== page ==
It is well accepted in advanced manufacturing communities that additive will play an increasingly important role in the development of high tech products. The ability to create structures that are lightweight, complex, and customizable is of great utility for a range of industrial and medical applications, and adoption of additive in those areas is proceeding rapidly.
In the consumer space, however, additive has taken a different path. 3D printed consumer products tend towards whimsy; the parts made on consumer grade printers are barely distinguishable from the plastic objects purchased for $.99 in bazaars around the world.
I believe that functional, engineered consumer products made by additive manufacturing are an inevitability. Both personalization and single piece flow offer big advantages to consumers and producers alike. But the number of consumer products that will be converted to additive is limited by the availability of process chain efficiency data. As a product manager today, the viability of additive processes is totally opaque, and that will only change by better understanding the efficiencies (and inefficiencies) of the additive manufacturing toolchain.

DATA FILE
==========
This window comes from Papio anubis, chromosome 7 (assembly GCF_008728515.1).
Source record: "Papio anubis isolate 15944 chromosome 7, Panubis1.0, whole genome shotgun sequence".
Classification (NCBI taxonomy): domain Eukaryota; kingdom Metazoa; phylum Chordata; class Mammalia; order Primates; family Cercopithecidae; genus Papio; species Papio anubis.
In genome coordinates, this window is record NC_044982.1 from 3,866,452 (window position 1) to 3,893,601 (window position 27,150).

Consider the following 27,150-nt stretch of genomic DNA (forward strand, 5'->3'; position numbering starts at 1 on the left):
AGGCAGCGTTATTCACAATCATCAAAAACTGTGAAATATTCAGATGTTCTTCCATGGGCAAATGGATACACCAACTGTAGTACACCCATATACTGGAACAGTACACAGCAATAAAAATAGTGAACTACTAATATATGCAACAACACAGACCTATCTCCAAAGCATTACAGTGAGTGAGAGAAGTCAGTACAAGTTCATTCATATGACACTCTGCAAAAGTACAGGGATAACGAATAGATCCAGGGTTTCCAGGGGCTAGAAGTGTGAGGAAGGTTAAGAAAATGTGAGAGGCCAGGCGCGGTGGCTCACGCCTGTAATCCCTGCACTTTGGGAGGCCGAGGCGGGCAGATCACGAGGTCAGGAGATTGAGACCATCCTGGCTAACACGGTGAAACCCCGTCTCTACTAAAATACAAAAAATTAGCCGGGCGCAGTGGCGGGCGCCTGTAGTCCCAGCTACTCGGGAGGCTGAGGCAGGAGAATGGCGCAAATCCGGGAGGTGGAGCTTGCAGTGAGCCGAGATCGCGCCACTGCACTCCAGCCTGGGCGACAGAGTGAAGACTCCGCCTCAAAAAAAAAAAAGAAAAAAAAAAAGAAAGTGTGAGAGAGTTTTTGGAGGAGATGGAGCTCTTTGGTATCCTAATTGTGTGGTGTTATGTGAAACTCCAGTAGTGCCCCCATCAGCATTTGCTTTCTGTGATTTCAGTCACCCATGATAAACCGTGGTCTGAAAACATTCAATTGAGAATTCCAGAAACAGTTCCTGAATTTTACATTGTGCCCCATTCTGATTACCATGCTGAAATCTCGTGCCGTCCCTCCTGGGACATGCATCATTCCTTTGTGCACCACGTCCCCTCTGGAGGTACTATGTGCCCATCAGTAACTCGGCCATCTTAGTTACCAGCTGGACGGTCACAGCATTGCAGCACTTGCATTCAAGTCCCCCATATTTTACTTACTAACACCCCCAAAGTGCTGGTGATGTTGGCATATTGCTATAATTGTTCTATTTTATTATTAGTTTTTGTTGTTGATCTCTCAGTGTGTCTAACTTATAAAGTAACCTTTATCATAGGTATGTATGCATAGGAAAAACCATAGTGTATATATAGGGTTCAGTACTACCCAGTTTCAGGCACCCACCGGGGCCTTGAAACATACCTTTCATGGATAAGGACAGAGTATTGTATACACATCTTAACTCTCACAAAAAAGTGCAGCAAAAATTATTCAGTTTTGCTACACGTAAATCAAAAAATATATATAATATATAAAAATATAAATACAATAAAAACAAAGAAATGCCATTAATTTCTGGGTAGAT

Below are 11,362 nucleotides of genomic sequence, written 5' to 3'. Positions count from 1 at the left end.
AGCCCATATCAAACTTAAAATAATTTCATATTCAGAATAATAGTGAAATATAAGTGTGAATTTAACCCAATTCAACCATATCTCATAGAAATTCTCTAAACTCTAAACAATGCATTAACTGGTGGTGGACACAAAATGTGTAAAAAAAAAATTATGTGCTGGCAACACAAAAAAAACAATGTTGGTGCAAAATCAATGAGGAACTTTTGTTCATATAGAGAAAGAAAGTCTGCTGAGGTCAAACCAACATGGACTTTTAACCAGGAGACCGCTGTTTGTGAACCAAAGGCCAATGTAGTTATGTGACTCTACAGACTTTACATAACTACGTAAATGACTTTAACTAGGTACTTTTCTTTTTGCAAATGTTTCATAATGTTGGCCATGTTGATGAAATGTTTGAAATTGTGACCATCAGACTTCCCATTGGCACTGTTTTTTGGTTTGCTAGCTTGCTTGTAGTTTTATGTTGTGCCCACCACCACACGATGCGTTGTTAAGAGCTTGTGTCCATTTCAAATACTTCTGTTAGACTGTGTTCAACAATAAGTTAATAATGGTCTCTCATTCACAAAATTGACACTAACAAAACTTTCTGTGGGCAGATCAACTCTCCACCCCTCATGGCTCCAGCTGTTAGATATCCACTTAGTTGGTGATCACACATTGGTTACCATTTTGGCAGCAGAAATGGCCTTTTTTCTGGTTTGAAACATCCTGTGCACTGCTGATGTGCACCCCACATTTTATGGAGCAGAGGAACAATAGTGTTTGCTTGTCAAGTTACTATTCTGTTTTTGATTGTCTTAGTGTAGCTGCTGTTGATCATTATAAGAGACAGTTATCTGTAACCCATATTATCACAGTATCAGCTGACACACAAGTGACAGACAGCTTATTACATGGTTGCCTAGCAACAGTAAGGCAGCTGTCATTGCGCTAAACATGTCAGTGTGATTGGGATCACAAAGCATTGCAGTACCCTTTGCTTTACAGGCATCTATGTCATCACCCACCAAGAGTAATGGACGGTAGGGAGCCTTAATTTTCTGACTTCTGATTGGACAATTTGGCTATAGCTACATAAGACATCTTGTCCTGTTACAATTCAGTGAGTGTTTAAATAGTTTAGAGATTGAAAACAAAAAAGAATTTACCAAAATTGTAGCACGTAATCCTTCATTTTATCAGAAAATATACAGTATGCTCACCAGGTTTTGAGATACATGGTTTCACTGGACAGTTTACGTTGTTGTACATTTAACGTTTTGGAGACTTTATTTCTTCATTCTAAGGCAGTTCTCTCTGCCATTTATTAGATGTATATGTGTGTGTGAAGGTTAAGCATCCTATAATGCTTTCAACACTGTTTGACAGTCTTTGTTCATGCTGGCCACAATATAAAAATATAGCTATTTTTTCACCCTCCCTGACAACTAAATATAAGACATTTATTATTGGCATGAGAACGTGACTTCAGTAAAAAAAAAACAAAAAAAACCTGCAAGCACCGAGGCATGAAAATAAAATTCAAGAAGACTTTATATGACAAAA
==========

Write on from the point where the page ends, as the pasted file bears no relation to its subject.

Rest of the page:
Over the past year, I've been developing a line of bicycle parts made exclusively through advanced manufacturing techniques. The first entry into this line is a 3D printed titanium seatmast topper. My work has been part research, part early-stage startup, and a summary of my early results were published in Wohlers Report 2014.
Much thanks on this project goes out to: Clay Jones, Jordan Husney, Terry Wohlers, Tim Caffrey, Kane Hsieh, Scott Miller, Jen McCabe, Duann Scott, Greg Irwin, Dustin Lindley, Rich Stephenson, Chuck Hansford, Greg Morris, Mark Kirby, David Ewing - and many others.